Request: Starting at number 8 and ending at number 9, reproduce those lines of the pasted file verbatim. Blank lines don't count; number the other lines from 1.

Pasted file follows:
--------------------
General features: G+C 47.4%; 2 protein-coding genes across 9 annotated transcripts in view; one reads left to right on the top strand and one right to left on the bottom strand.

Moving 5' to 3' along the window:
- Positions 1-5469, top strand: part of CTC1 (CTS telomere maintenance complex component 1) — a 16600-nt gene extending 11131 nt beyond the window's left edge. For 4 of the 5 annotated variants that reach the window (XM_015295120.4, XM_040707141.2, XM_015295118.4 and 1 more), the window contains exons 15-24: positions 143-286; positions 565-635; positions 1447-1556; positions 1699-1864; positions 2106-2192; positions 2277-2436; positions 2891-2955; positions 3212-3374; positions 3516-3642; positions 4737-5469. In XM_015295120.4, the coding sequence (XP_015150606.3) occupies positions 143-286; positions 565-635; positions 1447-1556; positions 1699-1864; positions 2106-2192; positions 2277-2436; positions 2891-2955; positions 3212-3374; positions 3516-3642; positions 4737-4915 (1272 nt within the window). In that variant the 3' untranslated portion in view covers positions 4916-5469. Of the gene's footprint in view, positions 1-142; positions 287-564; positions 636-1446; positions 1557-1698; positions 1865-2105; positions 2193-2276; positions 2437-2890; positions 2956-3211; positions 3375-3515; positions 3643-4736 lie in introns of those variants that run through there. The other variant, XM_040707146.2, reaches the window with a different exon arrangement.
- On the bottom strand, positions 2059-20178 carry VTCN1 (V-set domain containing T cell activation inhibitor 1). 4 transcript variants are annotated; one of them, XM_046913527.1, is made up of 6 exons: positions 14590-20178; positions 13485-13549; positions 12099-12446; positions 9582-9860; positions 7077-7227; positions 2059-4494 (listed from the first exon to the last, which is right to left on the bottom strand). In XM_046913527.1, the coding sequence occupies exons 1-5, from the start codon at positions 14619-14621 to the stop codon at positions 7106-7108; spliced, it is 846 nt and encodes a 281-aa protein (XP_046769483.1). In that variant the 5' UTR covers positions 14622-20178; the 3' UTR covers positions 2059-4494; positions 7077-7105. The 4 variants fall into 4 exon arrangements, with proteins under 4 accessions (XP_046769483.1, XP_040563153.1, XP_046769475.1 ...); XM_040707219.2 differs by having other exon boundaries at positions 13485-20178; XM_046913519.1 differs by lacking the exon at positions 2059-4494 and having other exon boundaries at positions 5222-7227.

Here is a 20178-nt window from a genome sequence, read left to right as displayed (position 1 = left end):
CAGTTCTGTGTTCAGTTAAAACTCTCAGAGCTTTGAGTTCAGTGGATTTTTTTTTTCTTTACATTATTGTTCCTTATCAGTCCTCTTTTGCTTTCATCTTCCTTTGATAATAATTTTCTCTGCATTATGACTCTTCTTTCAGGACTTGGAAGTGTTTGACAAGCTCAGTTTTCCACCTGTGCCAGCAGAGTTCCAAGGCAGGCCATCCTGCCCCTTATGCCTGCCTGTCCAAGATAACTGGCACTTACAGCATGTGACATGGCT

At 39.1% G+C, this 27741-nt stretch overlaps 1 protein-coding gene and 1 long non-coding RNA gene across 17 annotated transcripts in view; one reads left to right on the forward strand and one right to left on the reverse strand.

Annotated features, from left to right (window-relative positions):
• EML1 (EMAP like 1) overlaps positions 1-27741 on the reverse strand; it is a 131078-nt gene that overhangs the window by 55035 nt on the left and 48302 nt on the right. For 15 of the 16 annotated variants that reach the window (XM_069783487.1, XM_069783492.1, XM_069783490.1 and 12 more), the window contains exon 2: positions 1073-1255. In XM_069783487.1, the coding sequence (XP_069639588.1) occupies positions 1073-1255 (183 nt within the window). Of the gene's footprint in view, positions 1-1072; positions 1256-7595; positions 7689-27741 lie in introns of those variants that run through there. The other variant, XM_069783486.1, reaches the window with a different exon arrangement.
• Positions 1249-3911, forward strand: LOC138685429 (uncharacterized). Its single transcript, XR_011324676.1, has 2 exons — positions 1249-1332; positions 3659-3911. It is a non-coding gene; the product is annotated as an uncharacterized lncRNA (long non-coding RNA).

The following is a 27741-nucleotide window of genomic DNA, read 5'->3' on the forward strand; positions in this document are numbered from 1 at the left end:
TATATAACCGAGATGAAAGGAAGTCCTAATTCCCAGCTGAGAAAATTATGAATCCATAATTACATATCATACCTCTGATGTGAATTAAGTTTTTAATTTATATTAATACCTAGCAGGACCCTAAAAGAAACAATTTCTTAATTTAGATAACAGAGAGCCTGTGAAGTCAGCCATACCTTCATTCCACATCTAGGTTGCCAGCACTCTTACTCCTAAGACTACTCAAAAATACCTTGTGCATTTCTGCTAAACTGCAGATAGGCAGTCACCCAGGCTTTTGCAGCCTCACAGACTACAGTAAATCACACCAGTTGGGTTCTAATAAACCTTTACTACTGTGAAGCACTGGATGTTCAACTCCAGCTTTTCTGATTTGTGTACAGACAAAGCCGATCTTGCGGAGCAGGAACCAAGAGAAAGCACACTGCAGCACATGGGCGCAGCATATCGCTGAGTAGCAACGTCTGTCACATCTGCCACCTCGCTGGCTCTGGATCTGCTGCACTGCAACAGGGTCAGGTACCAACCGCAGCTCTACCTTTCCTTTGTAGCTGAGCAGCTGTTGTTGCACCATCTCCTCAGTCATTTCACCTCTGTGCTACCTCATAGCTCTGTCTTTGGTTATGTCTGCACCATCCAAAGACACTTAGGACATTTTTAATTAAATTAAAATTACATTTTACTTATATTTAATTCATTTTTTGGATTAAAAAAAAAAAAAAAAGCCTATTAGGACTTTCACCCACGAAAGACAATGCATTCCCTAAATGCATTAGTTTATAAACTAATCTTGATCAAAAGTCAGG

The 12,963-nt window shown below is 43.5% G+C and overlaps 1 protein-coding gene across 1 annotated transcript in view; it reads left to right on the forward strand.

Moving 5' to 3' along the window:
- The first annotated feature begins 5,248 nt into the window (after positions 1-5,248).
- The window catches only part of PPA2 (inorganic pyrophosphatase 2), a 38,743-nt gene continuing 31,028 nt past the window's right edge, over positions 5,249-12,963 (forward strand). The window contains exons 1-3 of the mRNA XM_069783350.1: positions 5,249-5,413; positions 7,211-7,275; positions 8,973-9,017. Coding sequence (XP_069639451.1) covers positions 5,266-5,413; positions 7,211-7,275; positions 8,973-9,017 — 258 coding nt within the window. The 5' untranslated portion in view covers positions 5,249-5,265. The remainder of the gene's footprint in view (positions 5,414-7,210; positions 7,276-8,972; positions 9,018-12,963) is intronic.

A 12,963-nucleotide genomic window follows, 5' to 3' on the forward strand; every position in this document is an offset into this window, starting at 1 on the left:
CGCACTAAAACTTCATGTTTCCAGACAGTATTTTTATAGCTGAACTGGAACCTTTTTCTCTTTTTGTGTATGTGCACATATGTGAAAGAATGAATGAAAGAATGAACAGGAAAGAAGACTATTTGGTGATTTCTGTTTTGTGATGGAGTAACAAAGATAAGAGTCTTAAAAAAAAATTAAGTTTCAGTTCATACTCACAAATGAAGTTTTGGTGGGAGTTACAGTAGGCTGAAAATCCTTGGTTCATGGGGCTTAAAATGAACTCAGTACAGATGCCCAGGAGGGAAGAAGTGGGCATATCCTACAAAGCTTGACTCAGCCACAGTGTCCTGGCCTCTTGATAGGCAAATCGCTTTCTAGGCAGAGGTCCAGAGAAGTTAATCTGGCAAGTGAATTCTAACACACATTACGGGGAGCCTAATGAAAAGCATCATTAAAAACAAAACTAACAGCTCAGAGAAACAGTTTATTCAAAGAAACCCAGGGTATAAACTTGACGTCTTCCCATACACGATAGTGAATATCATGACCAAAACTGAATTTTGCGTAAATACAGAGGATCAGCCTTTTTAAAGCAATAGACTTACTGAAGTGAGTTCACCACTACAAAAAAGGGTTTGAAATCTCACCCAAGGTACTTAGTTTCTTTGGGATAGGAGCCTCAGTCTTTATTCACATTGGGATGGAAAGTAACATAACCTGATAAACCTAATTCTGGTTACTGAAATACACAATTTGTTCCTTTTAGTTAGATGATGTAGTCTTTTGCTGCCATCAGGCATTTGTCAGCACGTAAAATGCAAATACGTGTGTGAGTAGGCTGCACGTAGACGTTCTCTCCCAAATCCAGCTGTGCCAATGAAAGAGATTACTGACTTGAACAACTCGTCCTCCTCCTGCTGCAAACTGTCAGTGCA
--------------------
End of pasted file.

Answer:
Annotated features, from left to right (window-relative positions):
• EML1 (EMAP like 1) overlaps positions 1-27741 on the reverse strand; it is a 131078-nt gene that overhangs the window by 55035 nt on the left and 48302 nt on the right. For 15 of the 16 annotated variants that reach the window (XM_069783487.1, XM_069783492.1, XM_069783490.1 and 12 more), the window contains exon 2: positions 1073-1255. In XM_069783487.1, the coding sequence (XP_069639588.1) occupies positions 1073-1255 (183 nt within the window). Of the gene's footprint in view, positions 1-1072; positions 1256-7595; positions 7689-27741 lie in introns of those variants that run through there. The other variant, XM_069783486.1, reaches the window with a different exon arrangement.